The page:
By Randy Economy
June 14, 2010
Way Down in South Carolina:
So, have you seen the new Democratic nominee for the United States Senate from the great state of South Carolina?
He is Alvin Greene. A veteran of the Iraqi War. A proud African American.
He got the most votes in last Tuesday's Democratic Primary election here in South Carolina.
He is the Democrats official pick to take on popular US Senator Jim De Mint in this November's General Election.
Greene is 32 years old. He is unemployed. He put his life on the line in to defend America. He lives in his families home. He has had a few brushes with the law, and today the Democratic Party is having a nervous breakdown over his election win last week.
Greene defeated Vic Rawl, a former judge and state legislator who had a $186,000 campaign war chest. Greene was an underdog to say the least. He won the Democratic Nomination for US Senate by out polling Rawl by a margin of 58% to 41%. It wasn't even close.
Greene looks "great on paper" and today is the Democratic Party's biggest headache in the making. You see, Greene appears to have a few "screws loose" upstairs if you know what I mean.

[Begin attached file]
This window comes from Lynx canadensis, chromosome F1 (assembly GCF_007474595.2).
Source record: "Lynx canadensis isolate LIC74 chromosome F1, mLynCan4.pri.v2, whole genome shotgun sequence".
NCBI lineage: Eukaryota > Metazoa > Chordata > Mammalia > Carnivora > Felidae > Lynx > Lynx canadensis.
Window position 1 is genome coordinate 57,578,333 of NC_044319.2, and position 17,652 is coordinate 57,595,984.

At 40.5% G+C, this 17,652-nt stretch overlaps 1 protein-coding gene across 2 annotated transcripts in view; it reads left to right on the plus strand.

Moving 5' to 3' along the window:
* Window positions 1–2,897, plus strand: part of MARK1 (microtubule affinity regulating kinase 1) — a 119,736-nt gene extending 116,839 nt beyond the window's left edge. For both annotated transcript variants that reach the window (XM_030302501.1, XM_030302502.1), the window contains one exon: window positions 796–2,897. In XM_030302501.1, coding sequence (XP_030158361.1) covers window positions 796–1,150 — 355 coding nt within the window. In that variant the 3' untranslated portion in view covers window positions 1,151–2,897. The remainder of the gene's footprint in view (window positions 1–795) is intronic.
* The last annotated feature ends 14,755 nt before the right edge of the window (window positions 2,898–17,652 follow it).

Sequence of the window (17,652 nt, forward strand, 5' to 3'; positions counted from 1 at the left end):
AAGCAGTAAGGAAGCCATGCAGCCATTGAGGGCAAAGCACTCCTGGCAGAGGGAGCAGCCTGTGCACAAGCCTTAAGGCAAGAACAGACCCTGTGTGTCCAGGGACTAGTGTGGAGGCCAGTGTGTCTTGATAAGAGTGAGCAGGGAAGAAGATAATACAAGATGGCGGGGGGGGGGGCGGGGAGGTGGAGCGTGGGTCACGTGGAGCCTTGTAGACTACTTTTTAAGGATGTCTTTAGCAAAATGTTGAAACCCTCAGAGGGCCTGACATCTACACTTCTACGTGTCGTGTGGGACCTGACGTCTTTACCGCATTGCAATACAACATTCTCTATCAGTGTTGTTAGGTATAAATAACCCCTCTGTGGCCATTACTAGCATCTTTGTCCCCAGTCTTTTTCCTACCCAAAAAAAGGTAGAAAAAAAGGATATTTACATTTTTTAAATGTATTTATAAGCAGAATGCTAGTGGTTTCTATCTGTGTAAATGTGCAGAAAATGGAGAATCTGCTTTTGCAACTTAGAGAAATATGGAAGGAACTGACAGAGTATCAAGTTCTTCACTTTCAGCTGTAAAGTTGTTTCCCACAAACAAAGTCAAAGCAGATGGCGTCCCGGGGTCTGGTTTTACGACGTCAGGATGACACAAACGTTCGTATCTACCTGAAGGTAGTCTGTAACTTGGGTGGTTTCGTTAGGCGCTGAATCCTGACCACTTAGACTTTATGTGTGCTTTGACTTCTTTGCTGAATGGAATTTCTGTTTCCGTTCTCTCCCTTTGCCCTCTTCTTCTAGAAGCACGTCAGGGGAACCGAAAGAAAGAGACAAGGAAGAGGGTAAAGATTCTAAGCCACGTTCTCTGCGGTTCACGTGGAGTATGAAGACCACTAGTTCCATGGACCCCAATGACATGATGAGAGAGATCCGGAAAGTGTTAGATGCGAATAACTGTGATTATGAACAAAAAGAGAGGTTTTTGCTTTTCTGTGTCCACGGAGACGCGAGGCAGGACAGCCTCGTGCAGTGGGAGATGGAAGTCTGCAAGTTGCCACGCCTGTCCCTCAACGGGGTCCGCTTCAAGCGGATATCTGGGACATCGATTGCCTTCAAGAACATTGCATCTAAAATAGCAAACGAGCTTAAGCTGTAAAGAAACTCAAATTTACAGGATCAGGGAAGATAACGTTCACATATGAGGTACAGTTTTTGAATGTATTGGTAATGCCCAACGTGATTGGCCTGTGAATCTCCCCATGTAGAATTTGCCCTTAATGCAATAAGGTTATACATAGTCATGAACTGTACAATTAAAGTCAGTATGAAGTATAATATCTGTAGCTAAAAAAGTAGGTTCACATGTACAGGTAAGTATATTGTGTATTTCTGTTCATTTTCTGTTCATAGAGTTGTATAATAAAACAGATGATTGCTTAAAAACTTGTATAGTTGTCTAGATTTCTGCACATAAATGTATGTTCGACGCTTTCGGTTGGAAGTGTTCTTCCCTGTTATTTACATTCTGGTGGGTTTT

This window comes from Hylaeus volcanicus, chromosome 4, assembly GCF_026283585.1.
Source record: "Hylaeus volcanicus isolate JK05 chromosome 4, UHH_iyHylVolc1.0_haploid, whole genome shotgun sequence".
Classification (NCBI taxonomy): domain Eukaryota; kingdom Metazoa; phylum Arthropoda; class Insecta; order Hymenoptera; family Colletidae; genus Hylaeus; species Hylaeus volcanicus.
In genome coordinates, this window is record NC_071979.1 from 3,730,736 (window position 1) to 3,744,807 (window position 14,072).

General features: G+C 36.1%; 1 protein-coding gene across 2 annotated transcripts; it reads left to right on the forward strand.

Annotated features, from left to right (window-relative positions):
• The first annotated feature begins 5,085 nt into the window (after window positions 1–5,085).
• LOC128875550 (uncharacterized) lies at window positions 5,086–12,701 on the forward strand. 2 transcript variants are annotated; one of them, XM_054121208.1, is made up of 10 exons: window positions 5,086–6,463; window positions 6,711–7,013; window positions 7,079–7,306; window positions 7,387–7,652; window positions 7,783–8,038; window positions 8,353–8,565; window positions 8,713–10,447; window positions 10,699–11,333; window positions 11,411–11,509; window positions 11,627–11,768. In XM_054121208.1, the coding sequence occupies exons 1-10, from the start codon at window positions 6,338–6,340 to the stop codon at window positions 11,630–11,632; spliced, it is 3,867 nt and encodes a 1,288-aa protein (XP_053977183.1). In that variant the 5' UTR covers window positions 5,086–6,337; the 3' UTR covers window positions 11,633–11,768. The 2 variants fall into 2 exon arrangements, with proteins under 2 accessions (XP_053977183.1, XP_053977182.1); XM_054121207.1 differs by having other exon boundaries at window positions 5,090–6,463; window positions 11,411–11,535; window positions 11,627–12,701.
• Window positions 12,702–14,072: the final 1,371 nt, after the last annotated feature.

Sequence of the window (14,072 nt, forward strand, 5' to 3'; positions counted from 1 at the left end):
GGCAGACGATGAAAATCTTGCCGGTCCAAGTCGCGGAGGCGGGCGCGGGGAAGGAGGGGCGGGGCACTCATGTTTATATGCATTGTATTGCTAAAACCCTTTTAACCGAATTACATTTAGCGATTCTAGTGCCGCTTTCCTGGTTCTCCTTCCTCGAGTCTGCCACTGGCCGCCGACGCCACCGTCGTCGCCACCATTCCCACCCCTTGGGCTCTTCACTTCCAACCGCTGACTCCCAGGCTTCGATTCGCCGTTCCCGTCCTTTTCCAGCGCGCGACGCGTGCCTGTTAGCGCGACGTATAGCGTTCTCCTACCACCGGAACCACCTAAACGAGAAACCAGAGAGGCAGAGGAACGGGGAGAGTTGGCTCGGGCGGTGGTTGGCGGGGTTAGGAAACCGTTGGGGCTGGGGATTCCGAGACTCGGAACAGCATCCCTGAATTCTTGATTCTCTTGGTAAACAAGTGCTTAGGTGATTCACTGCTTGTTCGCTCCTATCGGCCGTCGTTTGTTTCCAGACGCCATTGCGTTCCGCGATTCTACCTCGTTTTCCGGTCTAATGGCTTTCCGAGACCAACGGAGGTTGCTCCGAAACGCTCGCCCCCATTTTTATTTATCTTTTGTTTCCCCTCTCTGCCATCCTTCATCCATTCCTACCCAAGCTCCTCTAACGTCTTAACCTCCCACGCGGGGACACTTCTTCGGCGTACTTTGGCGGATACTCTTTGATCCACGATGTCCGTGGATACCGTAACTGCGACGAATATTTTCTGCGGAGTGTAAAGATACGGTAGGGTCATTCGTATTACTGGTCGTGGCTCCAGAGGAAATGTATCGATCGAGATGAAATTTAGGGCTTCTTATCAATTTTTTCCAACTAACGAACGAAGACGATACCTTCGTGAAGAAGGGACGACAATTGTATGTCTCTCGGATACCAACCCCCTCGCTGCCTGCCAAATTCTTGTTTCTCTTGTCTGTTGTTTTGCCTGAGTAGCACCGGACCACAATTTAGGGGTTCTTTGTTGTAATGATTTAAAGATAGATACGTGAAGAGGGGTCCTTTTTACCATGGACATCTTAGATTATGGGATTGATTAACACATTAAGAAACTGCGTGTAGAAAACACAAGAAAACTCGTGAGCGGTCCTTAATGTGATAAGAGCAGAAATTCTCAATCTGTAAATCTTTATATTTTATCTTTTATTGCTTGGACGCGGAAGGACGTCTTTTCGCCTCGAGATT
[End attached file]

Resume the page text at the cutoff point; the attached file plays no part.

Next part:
Some call him a "tad" off when you watch him talk. Some call him "Change You Can REALLY Believe in....LOL." Today he is becoming an "Internet hit."
President Barack Obama's top political ops are scrambling to get Greene off the fall ballot. Even David Axlerod the mastermind behind the Obama campaign in 2008 can't figure out how to deal with Greene.
So is South Carolina Democratic Senate nominee Alvin Greene intellectually incapable of participating in the general election race, or his he the new "face" of the Democratic Party in this Falls campaign?
State Rep. Todd Rutherford told Fox News that he went to Greene's house to discuss with him how Greene succeeded last week in becoming the candidate to challenge Republican Sen. Jim DeMint in the November election, but he found it difficult to decipher an answer.
"About two questions into a conversation with him, it would become apparent that he is not probably fit to answer the questions befitting a Senate candidate," Rutherford told Fox News. Even Keith Olberman interviewed him a couple of days ago. Watch it for yourself. He appears a little slow a lot nervous, but nothing too bizarre.
"If he was put into this, then it is a joke that is funny to all the rest of us, but he doesn't get it -- because I don't know that his mental status is such that he can get it."
What, someone is finally talking about the "mental status" of a Candidate for the United States Senate?
Stay tuned this is going to get fun!